Goodwill Industries of Southeastern Michigan, Inc. (Local)
Goodwill Industries of Southeastern Michigan began in 1957 when a group of concerned citizens approached the Adrian Chamber of Commerce (now Lenawee) about the number of individuals with disabilities in the community. Arrangements were made to have the Detroit Goodwill sponsor a satellite operation in the former pickle factory on James Street. In 1960, Goodwill Industries became an independent operation.
In 1971, the Lenawee Association of Retarded Children (later Citizens) established an activities program for the developmentally disabled. On January 1,1974, the LARC Activity Center was incorporated and in April of 1975 they merged with Goodwill Industries to become known as Goodwill-LARC.
In 1999, Goodwill LARC’s Board of Directors unanimously supported a name change back to Goodwill Industries of Southeastern Michigan, Inc.
From its early beginnings of seeking donations to process and offer for sale, to the current operation of four stores in Adrian, Monroe, Lambertville and Saline, doing industrial work for local industries and providing a wide range of training and employment services, Goodwill Industries continues to assist persons with disabilities and other barriers to employment. In serving more than 2,000 people annually, Goodwill always seeks collaboration where possible, and has established several strong relationships with local government authorities, school systems, non-profit organizations and businesses.
Since 1976, Goodwill’s services have been certified by CARF, the Commission on Accreditation of Rehabilitation Facilities and in 2011 was ISO Certified 9001-2008 without design. Goodwill Industries is run by a 21-member Board of Directors under the direction of an executive director, and a staff of more than 120 employees.
Goodwill Industries International (Global)
In the late 1890s, Methodist minister Edgar J. Helms, pastor of Morgan Chapel in Boston's South End, found innovative ways to help his community's jobless, immigrant population. He conceived the idea of collecting unwanted household goods and employing men and women who were impoverished to repair and refurbish them. Income from the resold goods paid the workers' wages. The system worked and the Goodwill method of self-help was born.
Goodwill Industries was formally incorporated in 1902, with job-skills training programs and even a rudimentary job-placement service operating out of Boston's Morgan Memorial Chapel. Initially named "Morgan Memorial Cooperative Industries and Stores, Inc." the organization later adopted the name "Goodwill Industries," a catchy phrase first used by a workshop in Brooklyn, N.Y.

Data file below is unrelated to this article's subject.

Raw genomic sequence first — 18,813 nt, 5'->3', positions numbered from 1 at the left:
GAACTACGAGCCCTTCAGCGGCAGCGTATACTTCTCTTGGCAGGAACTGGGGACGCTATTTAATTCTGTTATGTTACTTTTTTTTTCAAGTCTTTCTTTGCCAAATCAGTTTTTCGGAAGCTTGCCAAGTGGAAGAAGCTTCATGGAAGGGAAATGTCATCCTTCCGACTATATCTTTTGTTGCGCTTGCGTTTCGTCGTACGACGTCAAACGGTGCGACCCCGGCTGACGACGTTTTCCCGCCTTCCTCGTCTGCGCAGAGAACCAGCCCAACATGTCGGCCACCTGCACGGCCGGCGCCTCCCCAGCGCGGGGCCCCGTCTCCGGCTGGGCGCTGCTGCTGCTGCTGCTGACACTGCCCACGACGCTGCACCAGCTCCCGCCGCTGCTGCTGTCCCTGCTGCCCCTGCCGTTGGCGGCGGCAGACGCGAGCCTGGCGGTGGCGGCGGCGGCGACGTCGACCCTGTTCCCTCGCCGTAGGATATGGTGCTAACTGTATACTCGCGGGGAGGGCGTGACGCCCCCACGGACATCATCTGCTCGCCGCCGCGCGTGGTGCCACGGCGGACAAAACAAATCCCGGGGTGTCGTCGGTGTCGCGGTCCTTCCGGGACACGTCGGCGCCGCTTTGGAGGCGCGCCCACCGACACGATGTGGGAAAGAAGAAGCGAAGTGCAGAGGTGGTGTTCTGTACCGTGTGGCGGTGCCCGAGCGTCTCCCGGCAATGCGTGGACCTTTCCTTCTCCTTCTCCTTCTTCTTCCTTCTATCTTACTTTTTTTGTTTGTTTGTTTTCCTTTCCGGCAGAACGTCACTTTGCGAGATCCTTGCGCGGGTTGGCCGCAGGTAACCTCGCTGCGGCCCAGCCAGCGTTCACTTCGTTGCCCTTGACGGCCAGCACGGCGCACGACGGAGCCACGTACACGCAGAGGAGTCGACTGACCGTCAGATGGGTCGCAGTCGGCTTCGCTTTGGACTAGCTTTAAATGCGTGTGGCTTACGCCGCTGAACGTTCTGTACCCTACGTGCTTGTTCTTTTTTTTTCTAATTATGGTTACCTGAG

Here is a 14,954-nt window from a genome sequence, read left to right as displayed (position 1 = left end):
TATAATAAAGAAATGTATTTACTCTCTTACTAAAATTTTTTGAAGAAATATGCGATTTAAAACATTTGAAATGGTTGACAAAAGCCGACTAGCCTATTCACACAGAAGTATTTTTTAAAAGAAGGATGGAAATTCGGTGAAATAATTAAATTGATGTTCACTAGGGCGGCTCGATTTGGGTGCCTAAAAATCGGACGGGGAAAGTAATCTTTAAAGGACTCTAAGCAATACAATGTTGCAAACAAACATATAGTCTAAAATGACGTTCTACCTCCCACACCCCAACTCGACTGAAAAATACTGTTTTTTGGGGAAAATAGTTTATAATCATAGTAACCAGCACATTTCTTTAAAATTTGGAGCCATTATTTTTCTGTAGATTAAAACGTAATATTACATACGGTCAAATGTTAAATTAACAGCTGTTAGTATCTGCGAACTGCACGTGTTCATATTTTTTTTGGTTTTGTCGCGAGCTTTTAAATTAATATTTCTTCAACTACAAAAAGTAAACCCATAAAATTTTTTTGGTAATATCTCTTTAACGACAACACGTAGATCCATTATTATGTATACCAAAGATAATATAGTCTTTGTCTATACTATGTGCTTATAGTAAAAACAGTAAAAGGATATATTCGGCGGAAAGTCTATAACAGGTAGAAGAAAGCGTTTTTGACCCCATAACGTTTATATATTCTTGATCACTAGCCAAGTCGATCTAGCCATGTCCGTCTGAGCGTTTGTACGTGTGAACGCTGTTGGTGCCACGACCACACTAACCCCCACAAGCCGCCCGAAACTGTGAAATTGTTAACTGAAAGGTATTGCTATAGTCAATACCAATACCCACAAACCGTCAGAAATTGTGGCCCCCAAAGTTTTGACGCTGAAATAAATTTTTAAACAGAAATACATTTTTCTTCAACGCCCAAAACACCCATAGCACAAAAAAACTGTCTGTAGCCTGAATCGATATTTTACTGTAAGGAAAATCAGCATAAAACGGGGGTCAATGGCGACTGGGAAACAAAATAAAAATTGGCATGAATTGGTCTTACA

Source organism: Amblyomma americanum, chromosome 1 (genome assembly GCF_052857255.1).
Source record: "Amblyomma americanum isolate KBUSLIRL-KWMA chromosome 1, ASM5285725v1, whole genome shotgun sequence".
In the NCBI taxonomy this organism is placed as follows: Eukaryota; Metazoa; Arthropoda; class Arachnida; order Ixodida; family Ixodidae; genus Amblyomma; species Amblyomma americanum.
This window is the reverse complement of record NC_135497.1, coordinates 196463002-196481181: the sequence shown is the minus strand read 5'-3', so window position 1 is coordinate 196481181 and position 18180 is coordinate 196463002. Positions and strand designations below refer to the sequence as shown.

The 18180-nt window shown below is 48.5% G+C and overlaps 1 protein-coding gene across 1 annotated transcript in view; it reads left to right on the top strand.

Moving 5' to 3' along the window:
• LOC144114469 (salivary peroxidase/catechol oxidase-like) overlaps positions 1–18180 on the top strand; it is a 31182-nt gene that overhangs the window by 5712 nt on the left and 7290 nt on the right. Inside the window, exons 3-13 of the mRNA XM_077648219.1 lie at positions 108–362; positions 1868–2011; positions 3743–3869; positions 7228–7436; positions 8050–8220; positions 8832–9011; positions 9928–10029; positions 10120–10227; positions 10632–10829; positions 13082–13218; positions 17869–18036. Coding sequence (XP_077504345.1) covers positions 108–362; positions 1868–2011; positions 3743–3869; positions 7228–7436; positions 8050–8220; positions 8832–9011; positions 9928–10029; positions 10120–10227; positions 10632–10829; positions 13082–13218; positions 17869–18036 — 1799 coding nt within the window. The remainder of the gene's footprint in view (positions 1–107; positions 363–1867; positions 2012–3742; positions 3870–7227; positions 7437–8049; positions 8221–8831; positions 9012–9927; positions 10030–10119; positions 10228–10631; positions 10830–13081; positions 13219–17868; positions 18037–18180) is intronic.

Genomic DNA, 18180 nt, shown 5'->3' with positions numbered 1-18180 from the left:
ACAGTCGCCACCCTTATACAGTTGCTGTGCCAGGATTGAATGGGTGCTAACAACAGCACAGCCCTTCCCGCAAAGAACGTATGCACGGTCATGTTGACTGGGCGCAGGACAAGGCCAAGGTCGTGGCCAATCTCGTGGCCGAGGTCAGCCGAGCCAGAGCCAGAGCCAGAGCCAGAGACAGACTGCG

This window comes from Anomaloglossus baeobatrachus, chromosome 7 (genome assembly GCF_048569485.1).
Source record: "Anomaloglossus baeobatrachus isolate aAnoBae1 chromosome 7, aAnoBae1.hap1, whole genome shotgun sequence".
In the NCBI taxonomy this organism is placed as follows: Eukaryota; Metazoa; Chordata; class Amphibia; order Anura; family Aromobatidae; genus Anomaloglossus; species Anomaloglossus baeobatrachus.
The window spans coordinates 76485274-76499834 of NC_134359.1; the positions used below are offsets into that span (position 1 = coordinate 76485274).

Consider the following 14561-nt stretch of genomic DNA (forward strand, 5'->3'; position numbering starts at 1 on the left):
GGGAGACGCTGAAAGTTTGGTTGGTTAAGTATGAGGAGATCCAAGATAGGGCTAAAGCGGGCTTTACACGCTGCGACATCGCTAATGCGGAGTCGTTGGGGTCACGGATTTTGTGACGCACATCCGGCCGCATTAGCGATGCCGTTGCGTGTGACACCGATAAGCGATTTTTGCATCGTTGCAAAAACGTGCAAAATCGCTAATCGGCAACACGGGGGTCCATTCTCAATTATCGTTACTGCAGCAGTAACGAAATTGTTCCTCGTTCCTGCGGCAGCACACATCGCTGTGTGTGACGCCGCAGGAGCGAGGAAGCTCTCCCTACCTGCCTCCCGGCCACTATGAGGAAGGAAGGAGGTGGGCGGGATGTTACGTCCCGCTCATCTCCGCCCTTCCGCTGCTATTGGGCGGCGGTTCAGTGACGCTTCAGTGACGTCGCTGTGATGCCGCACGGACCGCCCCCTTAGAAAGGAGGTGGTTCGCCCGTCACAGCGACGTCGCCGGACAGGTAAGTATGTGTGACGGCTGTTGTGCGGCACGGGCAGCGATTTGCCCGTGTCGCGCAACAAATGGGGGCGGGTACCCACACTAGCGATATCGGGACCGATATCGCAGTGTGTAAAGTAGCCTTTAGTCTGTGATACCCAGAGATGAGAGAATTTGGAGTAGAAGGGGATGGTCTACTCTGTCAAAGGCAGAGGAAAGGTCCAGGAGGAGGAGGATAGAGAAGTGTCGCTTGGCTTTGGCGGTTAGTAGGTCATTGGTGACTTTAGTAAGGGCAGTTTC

With Helms as the driving force, the Goodwill concept spread across the United States. By 1926, Helms was traveling the world, telling the Goodwill Industries story and laying the groundwork for an international movement. Today Goodwill has 165 member organizations in the United States and Canada, and 14 Goodwill affiliated organizations in other countries around the world.
During the 1930s, Goodwill Industries, noting a lack of services for people with disabilities, redirected its mission toward that population. Although people with disabilities had never been excluded from Goodwill Industries programs, they had not previously been the focus of the organization's efforts.Today, Goodwill's client population includes people with physical, mental and emotional disabilities, as well as those who face such barriers to employment as illiteracy, advanced age, lack of work experience or dependence on public support.
Goodwill Industries strives to achieve the full participation in society of people with disabilities and other barriers to employment. Opportunities and occupational capabilities are expanded through a network of nonprofit, community-based organizations. Each Goodwill organization in the United States and Canada provides vocational evaluation, training, employment and job-placement services.
Revenue for Goodwill Industries organizations comes from a variety of sources. The sale of donated goods in nearly 2,500 retail stores remains the greatest source of funding for the programs Goodwill provides. Other major sources of funding include industrial and service contract work, rehabilitation service fees and government grants, public support and salvage sales. Cash gifts and bequests are also accepted.Volunteers lead the boards of directors at the international office and all member Goodwill organizations, and fund-raising activities at many Goodwills.